Stages of Language Acquisition
There are four main stages of normal language acquisition: The babbling stage, the Holophrastic or one-word stage, the two-word stage and the Telegraphic stage. These stages can be broken down even more into these smaller stages: pre-production, early production, speech emergent, beginning fluency intermediate fluency and advanced fluency. On this page I will be providing a summary of the four major stage of language acquisition.
Within a few weeks of being born the baby begins to recognize it’s mothers’ voice. There are two sub-stages within this period. The first occurs between birth – 8 months. Most of this stage involves the baby relating to its surroundings and only during 5/6 – 8 month period does the baby begin using it’s vocals. As has been previously discussed babies learn by imitation and the babbling stage is just that. During these months the baby hears sounds around them and tries to reproduce them, albeit with limited success. The babies attempts at creating and experimenting with sounds is what we call babbling. When the baby has been babbling for a few months it begins to relate the words or sounds it is making to objects or things. This is the second sub-stage. From 8 months to 12 months the baby gains more and more control over not only it’s vocal communication but physical communication as well, for example body language and gesturing. Eventually when the baby uses both verbal and non-verbal means to communicate, only then does it move on to the next stage of language acquisition.
Holophrastic / One-word stage
The second stage of language acquisition is the holophrastic or one word stage. This stage is characterized by one word sentences. In this stage nouns make up around 50% of the infants vocabulary while verbs and modifiers make up around 30% and questions and negatives make up the rest. This one-word stage contains single word utterances such as “play” for “I want to play now”. Infants use these sentence primarily to obtain things they want or need, but sometimes they aren’t that obvious. For example a baby may cry or say “mama” when it purely wants attention. The infant is ready to advance to the next stage when it can speak in successive one word sentences.
The two word stage (as you may have guessed) is made of up primarily two word sentences. These sentences contain 1 word for the predicate and 1 word for the subject. For example “Doggie walk” for the sentence “The dog is being walked.” During this stage we see the appearance of single modifiers e.g. “That dog”, two word questions e.g. “Mummy eat?” and the addition of the suffix –ing onto words to describe something that is currently happening e.g. “Baby Sleeping.”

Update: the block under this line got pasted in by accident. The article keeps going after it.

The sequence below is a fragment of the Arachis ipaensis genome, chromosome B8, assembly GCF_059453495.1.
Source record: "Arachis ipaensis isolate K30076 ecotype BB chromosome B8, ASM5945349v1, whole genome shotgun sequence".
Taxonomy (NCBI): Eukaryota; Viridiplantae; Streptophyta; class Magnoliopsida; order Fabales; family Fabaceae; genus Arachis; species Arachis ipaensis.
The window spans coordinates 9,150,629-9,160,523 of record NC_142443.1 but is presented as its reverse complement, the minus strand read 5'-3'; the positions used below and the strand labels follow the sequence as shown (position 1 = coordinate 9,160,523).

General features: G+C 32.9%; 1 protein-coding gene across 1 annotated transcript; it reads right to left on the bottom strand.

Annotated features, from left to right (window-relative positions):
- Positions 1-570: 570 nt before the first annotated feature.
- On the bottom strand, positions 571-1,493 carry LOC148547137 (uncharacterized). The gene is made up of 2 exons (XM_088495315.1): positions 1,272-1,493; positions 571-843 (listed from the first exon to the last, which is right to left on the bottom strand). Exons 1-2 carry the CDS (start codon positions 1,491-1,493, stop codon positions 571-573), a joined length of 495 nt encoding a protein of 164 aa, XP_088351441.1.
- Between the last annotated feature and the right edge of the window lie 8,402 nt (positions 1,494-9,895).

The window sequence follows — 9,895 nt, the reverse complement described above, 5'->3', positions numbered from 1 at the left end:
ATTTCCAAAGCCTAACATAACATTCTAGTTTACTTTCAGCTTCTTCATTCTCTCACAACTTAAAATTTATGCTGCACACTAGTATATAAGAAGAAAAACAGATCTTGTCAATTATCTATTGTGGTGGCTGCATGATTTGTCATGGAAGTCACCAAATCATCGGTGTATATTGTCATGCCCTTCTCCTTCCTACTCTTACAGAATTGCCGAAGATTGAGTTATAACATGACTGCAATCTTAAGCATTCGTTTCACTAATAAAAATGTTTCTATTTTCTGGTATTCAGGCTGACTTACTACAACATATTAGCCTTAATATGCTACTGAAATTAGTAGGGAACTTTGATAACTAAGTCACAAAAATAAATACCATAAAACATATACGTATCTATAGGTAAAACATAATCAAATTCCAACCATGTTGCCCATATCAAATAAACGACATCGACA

The final stage of language acquisition is the telegraphic stage. This stage is named as it is because it is similar to what is seen in a telegram; containing just enough information for the sentence to make sense. This stage contains many three and four word sentences. Sometime during this stage the child begins to see the links between words and objects and therefore overgeneralization comes in. Some examples of sentences in the telegraphic stage are “Mummy eat carrot”, “What her name?” and “He is playing ball.” During this stage a child’s vocabulary expands from 50 words to up to 13,000 words. At the end of this stage the child starts to incorporate plurals, joining words and attempts to get a grip on tenses.
As a child’s grasp on language grows it may seem to us as though they just learn each part in a random order, but this is not the case. There is a definite order of speech sounds. Children first start speaking vowels, starting with the rounded mouthed sounds like “oo” and “aa”. After the vowels come the consonants, p, b, m, t, d, n, k and g. The consonants are first because they are easier to pronounce then some of the others, for example ‘s’ and ‘z’ require specific tongue place which children cannot do at that age.
As all human beings do, children will improvise something they cannot yet do. For example when children come across a sound they cannot produce they replace it with a sound they can e.g. ‘Thoap” for “Soap” and “Wun” for “Run.” These are just a few example of resourceful children are, even if in our eyes it is just cute.